The Thrift Savings Plan is one part of the Federal Employees Retirement System, so it’s an important part of your retirement income. The following are Thrift Savings Plan mistakes you should avoid.
Not Updating Beneficiary Forms
This Thrift Savings Plan mistake can have surprisingly large consequences. These beneficiary forms override any beneficiary designation stated in your will. If you haven’t updated these forms and you pass away, TSP pays out in the following order:
- Child/children equally, and descendants of deceased children
- Parents equally or surviving parent
- Appointed executor or administrator of your estate
- Next of kin entitled to your estate under state laws in which you resided at the time of your death
If you haven’t selected a beneficiary but want to change who it is, submit a new form (TSP-3) and that one supersedes any previous forms.
If you want to change your existing TSP allocation, do an Inter-Fund Transfer. To change how your contributions are going into your TSP, do a Contribution Election change. And to change your existing TSP allocation and your contribution election, do both. The mistake here is most people who want to change how their money is allocated only do a contribution election.
Not Taking Responsibility of your TSP
The TSP is unlike your CSRS/FERS annuity in that there isn’t a magic formula for knowing what your benefit will be at retirement. You determine how much you contribute (up to the IRS limits), what’s best; a Traditional TSP, Roth TSO, or a combination, and how your TSP funds should be allocated based on your comfort level.
Having an Outstanding Loan at Retirement
If you leave federal service with an outstanding loan balance, you have the option to pay it back within 90 days of the date of your separation. If not paid back within those 90 days, the IRS will declare it as a taxable distribution. You also may be subject to the IRS 10 percent early withdrawal penalty unless you’ve separated from service in the calendar in which you turn 55 or older.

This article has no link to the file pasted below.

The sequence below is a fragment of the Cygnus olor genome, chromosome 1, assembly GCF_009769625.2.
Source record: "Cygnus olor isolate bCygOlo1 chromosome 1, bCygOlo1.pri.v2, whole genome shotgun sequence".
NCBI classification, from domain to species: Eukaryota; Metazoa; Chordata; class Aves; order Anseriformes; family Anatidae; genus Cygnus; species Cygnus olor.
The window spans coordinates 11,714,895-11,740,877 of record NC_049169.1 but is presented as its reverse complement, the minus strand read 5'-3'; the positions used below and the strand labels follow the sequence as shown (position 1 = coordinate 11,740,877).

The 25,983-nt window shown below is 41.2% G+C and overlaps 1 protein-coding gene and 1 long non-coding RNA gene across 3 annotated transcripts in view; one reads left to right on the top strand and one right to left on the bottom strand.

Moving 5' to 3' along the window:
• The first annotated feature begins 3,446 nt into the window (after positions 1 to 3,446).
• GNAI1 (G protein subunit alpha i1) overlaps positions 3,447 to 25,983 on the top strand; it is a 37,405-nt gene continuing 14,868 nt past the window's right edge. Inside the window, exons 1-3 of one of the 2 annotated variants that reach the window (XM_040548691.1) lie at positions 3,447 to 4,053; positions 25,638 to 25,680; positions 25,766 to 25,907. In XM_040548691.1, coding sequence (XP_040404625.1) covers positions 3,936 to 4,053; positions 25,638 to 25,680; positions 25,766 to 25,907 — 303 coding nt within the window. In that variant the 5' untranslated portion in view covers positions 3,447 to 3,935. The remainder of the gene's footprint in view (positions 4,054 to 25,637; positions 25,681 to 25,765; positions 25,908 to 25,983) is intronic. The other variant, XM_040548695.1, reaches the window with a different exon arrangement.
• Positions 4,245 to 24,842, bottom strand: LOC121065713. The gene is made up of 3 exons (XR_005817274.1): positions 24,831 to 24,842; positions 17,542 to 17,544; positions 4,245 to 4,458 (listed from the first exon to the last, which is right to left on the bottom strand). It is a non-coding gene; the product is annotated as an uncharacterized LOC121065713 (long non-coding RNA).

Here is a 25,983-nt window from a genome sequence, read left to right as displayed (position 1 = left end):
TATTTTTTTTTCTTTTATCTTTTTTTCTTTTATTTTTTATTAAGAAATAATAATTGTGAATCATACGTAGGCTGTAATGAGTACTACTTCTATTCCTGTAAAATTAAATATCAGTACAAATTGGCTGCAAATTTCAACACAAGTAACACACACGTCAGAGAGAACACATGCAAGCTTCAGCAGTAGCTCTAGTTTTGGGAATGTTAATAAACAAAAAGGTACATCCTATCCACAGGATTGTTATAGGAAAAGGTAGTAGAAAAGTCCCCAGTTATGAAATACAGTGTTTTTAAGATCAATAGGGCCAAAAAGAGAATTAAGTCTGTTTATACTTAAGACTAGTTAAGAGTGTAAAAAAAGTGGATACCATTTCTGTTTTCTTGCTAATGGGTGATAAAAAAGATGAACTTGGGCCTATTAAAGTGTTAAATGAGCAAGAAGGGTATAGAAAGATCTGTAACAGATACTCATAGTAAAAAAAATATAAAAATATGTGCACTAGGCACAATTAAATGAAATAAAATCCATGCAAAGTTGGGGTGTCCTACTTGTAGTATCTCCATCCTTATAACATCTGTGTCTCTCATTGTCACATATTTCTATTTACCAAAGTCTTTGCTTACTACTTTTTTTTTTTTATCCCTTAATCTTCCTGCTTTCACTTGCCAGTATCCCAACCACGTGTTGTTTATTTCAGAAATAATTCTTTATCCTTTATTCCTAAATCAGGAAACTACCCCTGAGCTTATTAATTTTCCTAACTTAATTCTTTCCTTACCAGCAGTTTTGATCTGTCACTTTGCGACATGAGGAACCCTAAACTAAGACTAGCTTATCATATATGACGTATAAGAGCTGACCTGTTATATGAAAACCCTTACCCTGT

Not Keeping Money in Your TSP After Retirement
If you rollover all your TSP funds to an IRS and later decide you want to roll them back to the TSP, you won’t be able to. Be sure to leave some money (minimum of $200) in your TSP if you do a rollover to an IRA, just in case you ever decide to roll them back to the TSP.
Transferring to an IRS Before Age 59 ½
If you retire at age 55 or later and need to access your TSP, there will not be an early 10 percent withdrawal penalty. However, withdrawals taken from an IRA prior to age 59 ½ will be subject to the 10 percent penalty. If you are transferring to an IRA, make sure to leave enough in your TSP to cover any withdrawals needed prior to age 59 ½.
Not Contributing to the Roth TSP
Be proactive in the tax planning and take advantage of the Roth TSP. If you are a federal employee eligible to contribute to TSP, you’re also eligible to contribute to the Roth TSP. A Roth allows you to pay tax on the starting investment.
Also, keep the following in mind when choosing a Roth TSP: